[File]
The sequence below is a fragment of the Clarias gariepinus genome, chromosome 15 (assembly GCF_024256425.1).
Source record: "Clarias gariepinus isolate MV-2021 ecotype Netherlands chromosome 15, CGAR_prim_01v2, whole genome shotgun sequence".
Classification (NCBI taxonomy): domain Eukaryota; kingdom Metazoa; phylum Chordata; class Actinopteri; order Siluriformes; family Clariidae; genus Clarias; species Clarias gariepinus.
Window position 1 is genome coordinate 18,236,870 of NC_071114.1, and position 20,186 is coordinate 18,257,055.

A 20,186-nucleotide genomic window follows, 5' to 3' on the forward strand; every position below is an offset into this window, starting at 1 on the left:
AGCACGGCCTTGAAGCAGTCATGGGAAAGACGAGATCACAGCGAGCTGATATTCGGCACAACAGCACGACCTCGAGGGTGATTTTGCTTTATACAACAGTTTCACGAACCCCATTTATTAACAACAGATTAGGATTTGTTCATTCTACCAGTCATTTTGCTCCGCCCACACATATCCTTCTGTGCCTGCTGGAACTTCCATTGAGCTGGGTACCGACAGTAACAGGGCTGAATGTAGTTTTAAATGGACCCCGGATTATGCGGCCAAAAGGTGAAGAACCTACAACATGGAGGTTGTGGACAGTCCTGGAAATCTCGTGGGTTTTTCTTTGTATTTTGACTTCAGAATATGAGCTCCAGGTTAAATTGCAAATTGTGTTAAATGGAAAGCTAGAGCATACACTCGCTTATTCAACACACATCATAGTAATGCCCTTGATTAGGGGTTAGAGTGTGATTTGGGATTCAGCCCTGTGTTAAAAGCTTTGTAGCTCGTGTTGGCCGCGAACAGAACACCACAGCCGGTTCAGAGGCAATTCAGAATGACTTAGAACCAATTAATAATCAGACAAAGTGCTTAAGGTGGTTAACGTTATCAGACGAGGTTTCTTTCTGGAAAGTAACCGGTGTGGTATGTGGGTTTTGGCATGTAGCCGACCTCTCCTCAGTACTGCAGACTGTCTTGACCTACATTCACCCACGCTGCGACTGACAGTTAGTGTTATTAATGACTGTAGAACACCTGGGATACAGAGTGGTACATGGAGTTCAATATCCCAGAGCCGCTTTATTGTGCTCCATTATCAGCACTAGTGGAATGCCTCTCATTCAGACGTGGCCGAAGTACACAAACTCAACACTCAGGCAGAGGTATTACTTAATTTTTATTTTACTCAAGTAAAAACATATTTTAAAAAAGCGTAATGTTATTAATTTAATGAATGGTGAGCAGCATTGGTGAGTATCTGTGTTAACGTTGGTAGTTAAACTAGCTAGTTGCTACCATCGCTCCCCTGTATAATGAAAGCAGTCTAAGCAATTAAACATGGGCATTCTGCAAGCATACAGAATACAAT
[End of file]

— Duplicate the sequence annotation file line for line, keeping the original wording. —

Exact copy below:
The sequence below is a fragment of the Clarias gariepinus genome, chromosome 15 (assembly GCF_024256425.1).
Source record: "Clarias gariepinus isolate MV-2021 ecotype Netherlands chromosome 15, CGAR_prim_01v2, whole genome shotgun sequence".
Classification (NCBI taxonomy): domain Eukaryota; kingdom Metazoa; phylum Chordata; class Actinopteri; order Siluriformes; family Clariidae; genus Clarias; species Clarias gariepinus.
Window position 1 is genome coordinate 18,236,870 of NC_071114.1, and position 20,186 is coordinate 18,257,055.

A 20,186-nucleotide genomic window follows, 5' to 3' on the forward strand; every position below is an offset into this window, starting at 1 on the left:
AGCACGGCCTTGAAGCAGTCATGGGAAAGACGAGATCACAGCGAGCTGATATTCGGCACAACAGCACGACCTCGAGGGTGATTTTGCTTTATACAACAGTTTCACGAACCCCATTTATTAACAACAGATTAGGATTTGTTCATTCTACCAGTCATTTTGCTCCGCCCACACATATCCTTCTGTGCCTGCTGGAACTTCCATTGAGCTGGGTACCGACAGTAACAGGGCTGAATGTAGTTTTAAATGGACCCCGGATTATGCGGCCAAAAGGTGAAGAACCTACAACATGGAGGTTGTGGACAGTCCTGGAAATCTCGTGGGTTTTTCTTTGTATTTTGACTTCAGAATATGAGCTCCAGGTTAAATTGCAAATTGTGTTAAATGGAAAGCTAGAGCATACACTCGCTTATTCAACACACATCATAGTAATGCCCTTGATTAGGGGTTAGAGTGTGATTTGGGATTCAGCCCTGTGTTAAAAGCTTTGTAGCTCGTGTTGGCCGCGAACAGAACACCACAGCCGGTTCAGAGGCAATTCAGAATGACTTAGAACCAATTAATAATCAGACAAAGTGCTTAAGGTGGTTAACGTTATCAGACGAGGTTTCTTTCTGGAAAGTAACCGGTGTGGTATGTGGGTTTTGGCATGTAGCCGACCTCTCCTCAGTACTGCAGACTGTCTTGACCTACATTCACCCACGCTGCGACTGACAGTTAGTGTTATTAATGACTGTAGAACACCTGGGATACAGAGTGGTACATGGAGTTCAATATCCCAGAGCCGCTTTATTGTGCTCCATTATCAGCACTAGTGGAATGCCTCTCATTCAGACGTGGCCGAAGTACACAAACTCAACACTCAGGCAGAGGTATTACTTAATTTTTATTTTACTCAAGTAAAAACATATTTTAAAAAAGCGTAATGTTATTAATTTAATGAATGGTGAGCAGCATTGGTGAGTATCTGTGTTAACGTTGGTAGTTAAACTAGCTAGTTGCTACCATCGCTCCCCTGTATAATGAAAGCAGTCTAAGCAATTAAACATGGGCATTCTGCAAGCATACAGAATACAAT